Can cutting down trees protect New Mexico’s water?
A new collaboration seeks to ease wildfire’s impacts by thinning overgrown forests
TIERRA AMARILLA, N.M. — A haunting curtain of smoke rose from the dry New Mexico ground in 2011, covering the horizon with dark soot and ash.
The Las Conchas fire burned hot and fast that summer. In its six-week run across northern New Mexico, the unusually intense blaze turned more than 150,000 acres of Ponderosa pine and other dry forest into a virtual moonscape, frosted in places with ankle-deep ash.
But it’s what came next that really galvanized Laura McCarthy, a Santa Fe-based conservation director for The Nature Conservancy. Like many that summer, McCarthy watched the fire with a sinking feeling.
Shortly after the fire quit its rampage, thunderstorms erupted over the burned earth, unleashing debris slides that wreaked havoc on irrigation systems and turned the Rio Grande river so black that the city of Albuquerque abandoned its river water and reverted to groundwater for more than a month.
The fire was a turning point for McCarthy, who decided then that more needed to be done to help New Mexico’s forested areas — especially those around important water sources — survive wildfires.
Today, McCarthy is part of an ambitious effort to put an old idea to new use. The concept is to carefully thin forests on both public and private lands to reduce the intensity of wildfires, preventing the kind of inferno that erupted in the Las Conchas fire and protecting water systems from wildfire’s catastrophic aftermath. To do so, she’s persuading many downstream water users to pay to thin forests around upstream water sources over the long-term. That means convincing land managers to care about more than their own immediate backyards and think further into the future than ever before.
The effort, called the Rio Grande Water Fund, has support from 52 cities, counties, water utilities and other groups. To date, the 2-year-old fund has raised $1.5 million and its partners have raised $7.4 million to treat a total of roughly 10,000 acres throughout the watershed of the Rio Grande River, from just south of Albuquerque to the Colorado border. Early money to kickstart the fund came from, among others: the U.S. Forest Service, a foundation run by hardware store Lowe’s, the U.S. Bureau of Reclamation and the LOR Foundation (which also has provided financial support for the project for which this story was produced).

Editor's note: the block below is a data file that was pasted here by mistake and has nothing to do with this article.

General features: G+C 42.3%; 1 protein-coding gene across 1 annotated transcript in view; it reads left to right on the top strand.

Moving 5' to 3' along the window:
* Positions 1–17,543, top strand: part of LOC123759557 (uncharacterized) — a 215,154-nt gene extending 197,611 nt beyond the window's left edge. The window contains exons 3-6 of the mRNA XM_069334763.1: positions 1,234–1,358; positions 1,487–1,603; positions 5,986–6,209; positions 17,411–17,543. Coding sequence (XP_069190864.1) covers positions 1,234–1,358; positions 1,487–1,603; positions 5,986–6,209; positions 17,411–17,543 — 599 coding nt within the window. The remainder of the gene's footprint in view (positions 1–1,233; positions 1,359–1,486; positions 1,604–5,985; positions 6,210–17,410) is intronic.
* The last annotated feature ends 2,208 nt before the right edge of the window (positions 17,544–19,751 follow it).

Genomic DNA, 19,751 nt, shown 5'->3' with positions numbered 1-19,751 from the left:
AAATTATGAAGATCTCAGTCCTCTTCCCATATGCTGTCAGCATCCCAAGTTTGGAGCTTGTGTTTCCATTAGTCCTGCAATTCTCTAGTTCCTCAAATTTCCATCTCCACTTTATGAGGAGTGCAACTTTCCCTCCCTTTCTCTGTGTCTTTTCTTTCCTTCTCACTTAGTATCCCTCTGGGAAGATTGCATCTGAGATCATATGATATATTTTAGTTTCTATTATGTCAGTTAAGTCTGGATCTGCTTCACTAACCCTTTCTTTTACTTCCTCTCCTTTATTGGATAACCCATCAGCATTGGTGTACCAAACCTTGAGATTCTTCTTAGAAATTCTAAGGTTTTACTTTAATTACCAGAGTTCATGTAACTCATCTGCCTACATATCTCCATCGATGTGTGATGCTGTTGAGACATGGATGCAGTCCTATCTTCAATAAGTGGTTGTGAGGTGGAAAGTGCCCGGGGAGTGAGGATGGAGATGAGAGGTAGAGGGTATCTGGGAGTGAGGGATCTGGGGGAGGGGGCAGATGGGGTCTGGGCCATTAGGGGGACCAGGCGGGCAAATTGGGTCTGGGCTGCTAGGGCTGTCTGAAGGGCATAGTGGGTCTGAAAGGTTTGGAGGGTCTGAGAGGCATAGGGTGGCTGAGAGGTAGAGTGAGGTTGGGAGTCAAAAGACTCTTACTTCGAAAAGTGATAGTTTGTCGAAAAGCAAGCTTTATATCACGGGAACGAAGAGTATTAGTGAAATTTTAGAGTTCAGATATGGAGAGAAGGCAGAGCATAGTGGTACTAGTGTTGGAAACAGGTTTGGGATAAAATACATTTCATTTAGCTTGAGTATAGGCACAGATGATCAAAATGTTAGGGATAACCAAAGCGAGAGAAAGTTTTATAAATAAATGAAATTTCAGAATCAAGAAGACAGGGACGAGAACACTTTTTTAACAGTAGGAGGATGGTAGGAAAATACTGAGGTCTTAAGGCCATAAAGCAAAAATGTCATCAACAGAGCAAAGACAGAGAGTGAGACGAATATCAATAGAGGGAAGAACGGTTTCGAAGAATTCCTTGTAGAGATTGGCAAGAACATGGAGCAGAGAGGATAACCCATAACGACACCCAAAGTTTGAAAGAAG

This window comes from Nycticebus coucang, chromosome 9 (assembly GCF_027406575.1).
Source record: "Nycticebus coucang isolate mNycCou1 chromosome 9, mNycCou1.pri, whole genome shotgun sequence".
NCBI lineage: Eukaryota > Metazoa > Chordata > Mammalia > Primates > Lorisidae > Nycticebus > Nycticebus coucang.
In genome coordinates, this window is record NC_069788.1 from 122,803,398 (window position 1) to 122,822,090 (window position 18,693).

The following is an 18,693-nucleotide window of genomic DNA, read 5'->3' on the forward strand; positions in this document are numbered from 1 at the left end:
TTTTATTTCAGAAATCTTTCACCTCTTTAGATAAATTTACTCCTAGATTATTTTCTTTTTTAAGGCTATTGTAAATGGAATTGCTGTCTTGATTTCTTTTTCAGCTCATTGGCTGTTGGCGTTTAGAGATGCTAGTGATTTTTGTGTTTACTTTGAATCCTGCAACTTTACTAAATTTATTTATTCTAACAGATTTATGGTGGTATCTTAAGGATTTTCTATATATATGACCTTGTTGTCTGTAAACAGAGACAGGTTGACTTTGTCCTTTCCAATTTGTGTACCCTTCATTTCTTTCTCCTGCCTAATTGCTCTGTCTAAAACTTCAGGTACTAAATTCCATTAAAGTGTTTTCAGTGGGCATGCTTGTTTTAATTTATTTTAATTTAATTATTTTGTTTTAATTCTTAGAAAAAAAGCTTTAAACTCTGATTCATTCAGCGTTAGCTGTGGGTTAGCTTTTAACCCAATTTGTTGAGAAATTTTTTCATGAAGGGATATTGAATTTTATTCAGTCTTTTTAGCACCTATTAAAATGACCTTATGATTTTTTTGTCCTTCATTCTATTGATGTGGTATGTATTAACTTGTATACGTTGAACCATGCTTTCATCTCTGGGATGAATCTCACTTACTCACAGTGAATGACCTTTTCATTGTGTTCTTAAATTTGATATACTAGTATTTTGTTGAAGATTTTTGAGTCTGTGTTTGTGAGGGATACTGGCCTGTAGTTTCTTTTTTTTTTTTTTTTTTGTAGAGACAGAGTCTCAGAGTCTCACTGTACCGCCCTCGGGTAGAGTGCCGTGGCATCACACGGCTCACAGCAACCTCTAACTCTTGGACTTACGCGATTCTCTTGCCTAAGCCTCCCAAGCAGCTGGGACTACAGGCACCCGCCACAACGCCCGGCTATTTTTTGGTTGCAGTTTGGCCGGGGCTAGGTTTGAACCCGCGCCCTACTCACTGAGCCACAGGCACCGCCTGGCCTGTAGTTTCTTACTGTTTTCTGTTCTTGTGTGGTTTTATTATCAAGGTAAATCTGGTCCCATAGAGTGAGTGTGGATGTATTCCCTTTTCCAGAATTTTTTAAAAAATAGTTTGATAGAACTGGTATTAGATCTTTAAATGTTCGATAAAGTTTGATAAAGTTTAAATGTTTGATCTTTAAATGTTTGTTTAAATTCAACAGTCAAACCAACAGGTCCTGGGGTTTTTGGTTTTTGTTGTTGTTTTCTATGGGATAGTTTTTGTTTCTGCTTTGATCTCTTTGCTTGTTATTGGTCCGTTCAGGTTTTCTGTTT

The goal? To thin 30,000 acres per year for the next 20 years. At $700 per acre, that’s $21 million per year.
The group is not yet close to having enough money, and even those signed on to the project say the scope of the project is daunting. But if it works, this elaborate partnership could be one answer to fostering more sustainable and fire-resilient forests and water systems, especially for small communities that don’t have the funding to treat land on their own.
Gary Harris stood on a dirt road that cut across a forested hillside outside Tierra Amarilla, New Mexico.
To his left stood a crowded forest: tall Ponderosa pine grew just a few feet apart, further crowded by shorter trees and shrubs. Dry logs littered the ground, some the scattered remains of past logging operations.
“It gets tough to walk through some of this,” said Harris, a forestry consultant based in Chama, New Mexico.
But on the other side of the road stretched a new kind of forest — a patch the size of a football field that looked more like an orchard than a dry jungle. Ponderosa pine still stood tall, but the ground was carpeted by only a thin bed of pine needles, free of small trees and shrubs. A truck could easily drive between most of the trees.
This land was among the first parcels thinned using money raised by the Rio Grande Water Fund partnership — the “after” to the cluttered forest’s “before.”
Research suggests thinning forests reduces the intensity of wildfire, and that it actually restores the forests to their former state. Before humans cleared trees for wooden railroad ties, and before 100 years of fire suppression, wildfire routinely swept forest floors, keeping overgrowth in check. Forest thinning can mimic that natural wildfire, with similar effects. One study from Northern Arizona University found that reducing the amount of flammable fuels cooled fire’s severity. More trees lived through wildfires in places that had been thinned than acres that hadn’t, the study found.